Florida Fish and Wildlife Conservation Commission (FWC) wildlife managers have finalized a contract with The Forestry Company to thin approximately 1,038 acres of slash pine from Caravelle Ranch Wildlife Management Area (WMA) in Putnam County.
Thinning pine forests is a tool land managers use to improve the habitat for wildlife and plants. Revenue from the sale of the timber is estimated to be approximately $425,000, which will be used for habitat management on the state’s public wildlife management areas.
The tree-cutting will begin shortly and may take up to three years to complete, depending upon weather conditions.
Dense pine forests that consist of only one type of tree are fine for producing timber for harvest, but they offer little value to wildlife. Too many trees of the same age and species per acre shade the forest floor and reduce understory plant diversity.
Wildlife needs forests with a variety of plants and trees of different age groups to survive and be healthy. The goal of this project is to have a self-perpetuating pine forest that can be managed by periodic prescribed fire.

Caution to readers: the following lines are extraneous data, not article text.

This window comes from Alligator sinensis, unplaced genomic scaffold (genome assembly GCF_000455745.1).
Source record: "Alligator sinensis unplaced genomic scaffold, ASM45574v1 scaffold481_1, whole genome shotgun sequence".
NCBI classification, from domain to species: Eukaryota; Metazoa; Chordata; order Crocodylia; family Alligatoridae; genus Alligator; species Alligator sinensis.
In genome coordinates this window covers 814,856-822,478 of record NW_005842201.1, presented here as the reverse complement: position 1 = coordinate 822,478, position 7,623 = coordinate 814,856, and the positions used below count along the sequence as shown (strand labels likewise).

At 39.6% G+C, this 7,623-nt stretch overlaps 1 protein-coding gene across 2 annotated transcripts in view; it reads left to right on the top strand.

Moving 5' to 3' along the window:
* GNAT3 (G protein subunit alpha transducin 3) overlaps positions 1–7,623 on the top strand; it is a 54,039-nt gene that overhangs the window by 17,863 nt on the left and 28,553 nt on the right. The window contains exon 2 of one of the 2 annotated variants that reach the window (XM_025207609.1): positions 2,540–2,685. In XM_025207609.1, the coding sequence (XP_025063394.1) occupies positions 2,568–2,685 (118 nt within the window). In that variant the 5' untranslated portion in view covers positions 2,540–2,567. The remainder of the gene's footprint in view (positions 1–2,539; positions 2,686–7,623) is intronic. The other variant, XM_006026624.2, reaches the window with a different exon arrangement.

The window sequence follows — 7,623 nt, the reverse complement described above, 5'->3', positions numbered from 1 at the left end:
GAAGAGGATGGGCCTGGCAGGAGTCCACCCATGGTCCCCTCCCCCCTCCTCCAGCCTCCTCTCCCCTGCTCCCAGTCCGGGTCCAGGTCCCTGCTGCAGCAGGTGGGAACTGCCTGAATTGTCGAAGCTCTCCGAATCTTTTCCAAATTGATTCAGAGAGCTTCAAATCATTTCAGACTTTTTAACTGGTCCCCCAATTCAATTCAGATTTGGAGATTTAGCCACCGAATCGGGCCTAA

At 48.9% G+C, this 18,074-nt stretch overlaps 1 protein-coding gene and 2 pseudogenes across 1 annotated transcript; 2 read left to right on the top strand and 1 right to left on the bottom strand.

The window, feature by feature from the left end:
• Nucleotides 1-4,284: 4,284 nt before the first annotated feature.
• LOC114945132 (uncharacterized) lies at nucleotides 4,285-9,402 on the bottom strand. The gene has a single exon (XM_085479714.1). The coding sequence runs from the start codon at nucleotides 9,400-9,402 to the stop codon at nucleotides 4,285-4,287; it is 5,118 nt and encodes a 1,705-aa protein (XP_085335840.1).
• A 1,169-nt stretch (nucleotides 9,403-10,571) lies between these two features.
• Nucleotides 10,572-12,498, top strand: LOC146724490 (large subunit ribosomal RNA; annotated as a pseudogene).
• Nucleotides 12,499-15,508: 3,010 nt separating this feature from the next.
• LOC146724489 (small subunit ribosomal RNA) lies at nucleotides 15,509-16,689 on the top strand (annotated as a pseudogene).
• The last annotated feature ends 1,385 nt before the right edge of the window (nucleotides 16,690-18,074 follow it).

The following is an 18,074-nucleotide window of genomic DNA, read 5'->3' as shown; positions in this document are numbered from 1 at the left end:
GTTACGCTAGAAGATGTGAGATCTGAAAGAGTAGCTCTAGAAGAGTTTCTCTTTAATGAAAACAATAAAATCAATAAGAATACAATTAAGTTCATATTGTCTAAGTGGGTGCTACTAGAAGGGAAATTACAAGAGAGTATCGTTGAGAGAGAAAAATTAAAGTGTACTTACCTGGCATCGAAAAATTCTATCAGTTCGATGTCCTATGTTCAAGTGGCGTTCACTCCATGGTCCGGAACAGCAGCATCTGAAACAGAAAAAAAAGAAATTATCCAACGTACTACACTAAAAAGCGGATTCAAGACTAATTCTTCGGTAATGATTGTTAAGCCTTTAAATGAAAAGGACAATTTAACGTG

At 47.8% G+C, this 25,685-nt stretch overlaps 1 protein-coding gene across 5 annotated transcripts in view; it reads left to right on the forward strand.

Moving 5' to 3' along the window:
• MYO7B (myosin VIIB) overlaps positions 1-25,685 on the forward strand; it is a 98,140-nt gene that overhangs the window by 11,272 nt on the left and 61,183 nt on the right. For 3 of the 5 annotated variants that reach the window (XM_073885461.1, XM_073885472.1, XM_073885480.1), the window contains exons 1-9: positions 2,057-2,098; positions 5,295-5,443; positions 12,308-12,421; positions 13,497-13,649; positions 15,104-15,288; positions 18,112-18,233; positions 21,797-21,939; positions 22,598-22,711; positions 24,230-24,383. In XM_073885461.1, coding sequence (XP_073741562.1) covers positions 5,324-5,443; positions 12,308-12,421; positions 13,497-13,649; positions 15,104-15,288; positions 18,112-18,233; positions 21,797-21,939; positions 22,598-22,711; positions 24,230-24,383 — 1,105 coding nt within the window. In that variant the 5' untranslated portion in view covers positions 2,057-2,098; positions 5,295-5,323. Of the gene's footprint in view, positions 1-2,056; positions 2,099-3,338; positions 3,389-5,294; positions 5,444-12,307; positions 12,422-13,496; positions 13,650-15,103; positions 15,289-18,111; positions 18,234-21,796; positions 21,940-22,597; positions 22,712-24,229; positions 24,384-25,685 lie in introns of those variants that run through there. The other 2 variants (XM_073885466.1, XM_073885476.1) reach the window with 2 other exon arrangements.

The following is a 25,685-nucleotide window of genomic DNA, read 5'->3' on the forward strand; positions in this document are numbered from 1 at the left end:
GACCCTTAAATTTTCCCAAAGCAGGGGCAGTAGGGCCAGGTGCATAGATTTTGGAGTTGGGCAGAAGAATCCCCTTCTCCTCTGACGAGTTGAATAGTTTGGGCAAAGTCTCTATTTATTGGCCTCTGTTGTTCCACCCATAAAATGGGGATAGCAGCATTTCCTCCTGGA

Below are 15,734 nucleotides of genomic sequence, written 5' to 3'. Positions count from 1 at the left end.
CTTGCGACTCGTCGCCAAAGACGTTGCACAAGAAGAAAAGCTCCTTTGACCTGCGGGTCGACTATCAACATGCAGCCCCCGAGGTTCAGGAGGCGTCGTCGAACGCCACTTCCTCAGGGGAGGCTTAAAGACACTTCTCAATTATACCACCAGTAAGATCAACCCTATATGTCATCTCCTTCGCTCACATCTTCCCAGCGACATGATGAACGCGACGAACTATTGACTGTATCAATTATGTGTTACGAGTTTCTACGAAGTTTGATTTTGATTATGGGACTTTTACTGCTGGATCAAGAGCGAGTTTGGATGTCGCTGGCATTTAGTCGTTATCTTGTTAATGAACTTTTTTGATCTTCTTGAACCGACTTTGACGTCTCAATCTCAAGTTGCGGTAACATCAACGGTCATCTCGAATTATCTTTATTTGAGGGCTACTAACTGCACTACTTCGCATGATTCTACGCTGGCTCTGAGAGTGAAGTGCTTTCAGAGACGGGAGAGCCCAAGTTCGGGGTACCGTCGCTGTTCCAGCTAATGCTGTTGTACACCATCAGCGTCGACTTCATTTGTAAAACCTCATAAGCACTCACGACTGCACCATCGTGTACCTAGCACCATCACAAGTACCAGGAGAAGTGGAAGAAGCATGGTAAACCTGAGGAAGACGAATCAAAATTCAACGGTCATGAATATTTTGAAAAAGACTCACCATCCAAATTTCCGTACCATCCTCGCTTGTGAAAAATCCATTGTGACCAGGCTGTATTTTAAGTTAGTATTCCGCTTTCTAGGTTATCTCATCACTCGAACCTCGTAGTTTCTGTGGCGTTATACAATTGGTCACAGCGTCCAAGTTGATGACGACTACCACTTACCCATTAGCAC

By removing some timber and creating a more open pine forest, more sunlight reaches the ground, which allows different types of shrubs, trees and other vegetation to grow. Thinning thick forests also reduces the risk of wildfire, because there are fewer trees to fuel a fire and those that remain are spaced more widely apart. The result is healthier trees because there is less competition for nutrients, sunlight and water, which means less damage from disease and insects. Fewer trees also provide room for the trees to reproduce naturally, so new generations of pines can replace older trees as they die out.
The objective of the habitat-management plan is for the pine forest to closely match the definition of pine flatwoods, where the forest exhibits the species diversity and composition, physical structure, and general ecological integrity expected for that community type (http://fnai.org/naturalcommunities.cfm). Pine flatwoodsare natural for this area.
The WMA will remain open to public use during the timber operations. Those recreating on the area will be sharing the main road and trails with logging trucks and should take proper precautions. Users should never approach any logging equipment. The operators have limited visibility, and there will be falling trees and flying debris.
Image courtesy Florida Fish and Wildlife Conservation Commission